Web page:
Eliza Hatch is a photojournalist who uses her lens to capture and tackle women’s experiences of sexual harassment around the world.
Interview by Bella Spencer.
Tell us about your project in 10 words
@Cheerupluv is a photojournalism series retelling stories of sexual harassment.
Ok, you can have as many words as your heart desires now. What is Cheer Up Luv and how did it begin?
Cheer Up Luv is a photo and interview series, retelling women’s accounts of street harassment. The project combines photography with journalism, activism and social media, and has gained interest from women all over the world. The women are photographed in public places related to their experience of harassment, then the stories are featured on @cheerupluv and cheerupluv.com.
The project has traveled from London, to New York and Tokyo, and has most recently partnered with the United Nations Population Fund, on an awareness campaign about sexual harassment on public transport in Sri Lanka. The project aims to represent the women who don’t have a public voice, and to create a community of shared experiences whilst raising awareness about everyday harassment. It has gained coverage from i-D, Dazed, Wallpaper, BBC, and Refinery29 to name a few. It has also been exhibited in Sri Lanka, New York and and London.
The themes behind Cheer Up Luv have been a constant factor in my life, but it was after a man on the street walked past me and told me to “Cheer up”, that single phrase, which I am used to hearing, finally irritated me so much to the point where I needed to do something about it. It prompted me to have a conversation with my girlfriends about harassment and we ended up story swapping for over an hour, talking about sexual harassment like it was the most normal thing in the world. This really shocked me, how we where speaking about this topic in such a normalised way. However, It was only when my male friends interjected with their disbelief and horror that we actually could experience it as much as we did, that prompted me to start the project. I realised that it wasn’t just the harassment itself that was the problem, it was the lack of awareness surrounding it.
You represent people from around the world; how do you find their stories?
To be honest, If it weren’t for Instagram and social media in general, I think the project wouldn’t have flourished as much or had the same reach at all. Instagram plays a crucial part to how I communicate with women and find stories from all around the world. It is an amazing open platform, and it means not only can women find me and tell me their stories, but they can read through other women’s stories too. It creates a community of shared experiences, awareness and solidarity.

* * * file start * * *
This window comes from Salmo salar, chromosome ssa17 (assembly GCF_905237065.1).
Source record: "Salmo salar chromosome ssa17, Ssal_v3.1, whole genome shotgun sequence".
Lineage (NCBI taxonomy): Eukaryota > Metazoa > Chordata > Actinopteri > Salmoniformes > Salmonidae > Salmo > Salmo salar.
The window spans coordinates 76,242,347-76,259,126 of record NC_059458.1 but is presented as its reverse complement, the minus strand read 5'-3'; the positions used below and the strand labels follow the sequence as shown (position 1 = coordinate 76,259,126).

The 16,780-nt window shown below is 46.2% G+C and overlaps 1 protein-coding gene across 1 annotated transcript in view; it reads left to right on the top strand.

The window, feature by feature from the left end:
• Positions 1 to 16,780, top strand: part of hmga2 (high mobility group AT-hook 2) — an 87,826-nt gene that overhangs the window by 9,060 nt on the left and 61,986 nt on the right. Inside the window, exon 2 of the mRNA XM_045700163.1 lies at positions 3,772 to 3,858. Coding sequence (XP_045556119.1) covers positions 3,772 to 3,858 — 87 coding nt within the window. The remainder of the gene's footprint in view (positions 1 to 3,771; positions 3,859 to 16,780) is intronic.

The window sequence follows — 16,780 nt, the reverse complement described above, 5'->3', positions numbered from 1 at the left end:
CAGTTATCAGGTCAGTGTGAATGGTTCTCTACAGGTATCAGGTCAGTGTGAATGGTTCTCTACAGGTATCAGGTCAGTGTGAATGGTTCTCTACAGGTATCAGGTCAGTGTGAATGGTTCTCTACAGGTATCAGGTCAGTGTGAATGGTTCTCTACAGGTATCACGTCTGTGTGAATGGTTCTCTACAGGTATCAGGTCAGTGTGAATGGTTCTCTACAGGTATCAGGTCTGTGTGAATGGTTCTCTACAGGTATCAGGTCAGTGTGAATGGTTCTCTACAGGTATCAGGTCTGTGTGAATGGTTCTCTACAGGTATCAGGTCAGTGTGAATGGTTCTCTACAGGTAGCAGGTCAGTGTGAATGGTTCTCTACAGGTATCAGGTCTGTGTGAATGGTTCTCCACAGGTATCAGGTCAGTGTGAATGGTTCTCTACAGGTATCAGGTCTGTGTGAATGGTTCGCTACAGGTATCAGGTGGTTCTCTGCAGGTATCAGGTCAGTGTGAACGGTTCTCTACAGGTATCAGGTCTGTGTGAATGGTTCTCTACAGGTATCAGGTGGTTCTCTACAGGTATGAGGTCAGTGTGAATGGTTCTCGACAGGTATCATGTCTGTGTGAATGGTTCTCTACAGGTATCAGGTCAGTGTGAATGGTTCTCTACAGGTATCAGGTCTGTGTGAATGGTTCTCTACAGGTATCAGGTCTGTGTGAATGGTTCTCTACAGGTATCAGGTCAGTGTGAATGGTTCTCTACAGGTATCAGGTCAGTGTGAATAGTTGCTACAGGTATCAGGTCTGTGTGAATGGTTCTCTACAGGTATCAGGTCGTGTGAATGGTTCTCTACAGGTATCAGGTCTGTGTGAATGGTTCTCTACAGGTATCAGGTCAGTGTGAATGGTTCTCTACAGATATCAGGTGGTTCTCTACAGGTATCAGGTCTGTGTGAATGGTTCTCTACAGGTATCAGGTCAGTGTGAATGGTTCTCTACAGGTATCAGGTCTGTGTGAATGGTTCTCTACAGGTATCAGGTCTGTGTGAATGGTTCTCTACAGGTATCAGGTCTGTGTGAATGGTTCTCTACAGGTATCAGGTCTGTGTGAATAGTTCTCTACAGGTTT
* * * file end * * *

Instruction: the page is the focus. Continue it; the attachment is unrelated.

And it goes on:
What is the biggest challenge the project has faced?
My biggest challenge was probably the Sri Lanka campaign. It was extremely physically and mentally exhausting, but the most rewarding thing I have ever done. The project faced a lot of online backlash when it came out, because there is still a lot of stigma attached to speaking out about issues like these in Sri Lanka. There is a lot of victim blaming and shame attached to it, so it was a really difficult process from start to finish. Finding women to speak out about the issue, and then facing the harassment that came after the campaign came out. The whole experience was a learning curve, and really overwhelming at parts. But ultimately it was a really necessary thing to do, and its a conversation that needed to happen.
How has your work developed over time?
The project developed from me taking photos with a point and shoot 35mm film camera of my friends at bus stops, and experimenting with Wordart in my bedroom, to working with the United Nations and shooting medium format. (To be fair I still photograph girls at bus stops and work in my bedroom occasionally.)
I am a completely self taught photographer, so as well as the many life lessons and challenges this project has brought along, I have also developed my skills with photography. It has been one long learning curve, and my work is constantly improving. I look back at some of my photos from two years ago and cringe, but thats all part of the process I suppose!
What’s your proudest achievement?
My biggest success in 2018 was definitely partnering with the United Nations Population Fund on a global campaign to raise awareness about sexual harassment on public transport in Sri Lanka. I photographed and interviewed 16 women about their experiences. We then released daily content during the 16 Days of Activism on all UN social channels, as well as creating an interactive website, short film and photos on bus stops around Sri Lanka. The project was viewed by more than 6 million people around the world and started a much needed open dialogue about the issue.
Whats next? How do you hope Cheer Up Luv will develop in the future?
My aims with Cheer Up Luv are to keep growing and expanding my network organically and travel to more countries and work with different communities. I plan to keep raising awareness about sexual harassment in other countries and work with more organisations. My main aims are to continue representing women who don’t have a public voice or media platform.
Images courtesy of @Cheeruplov
For more visit http://cheerupluv.com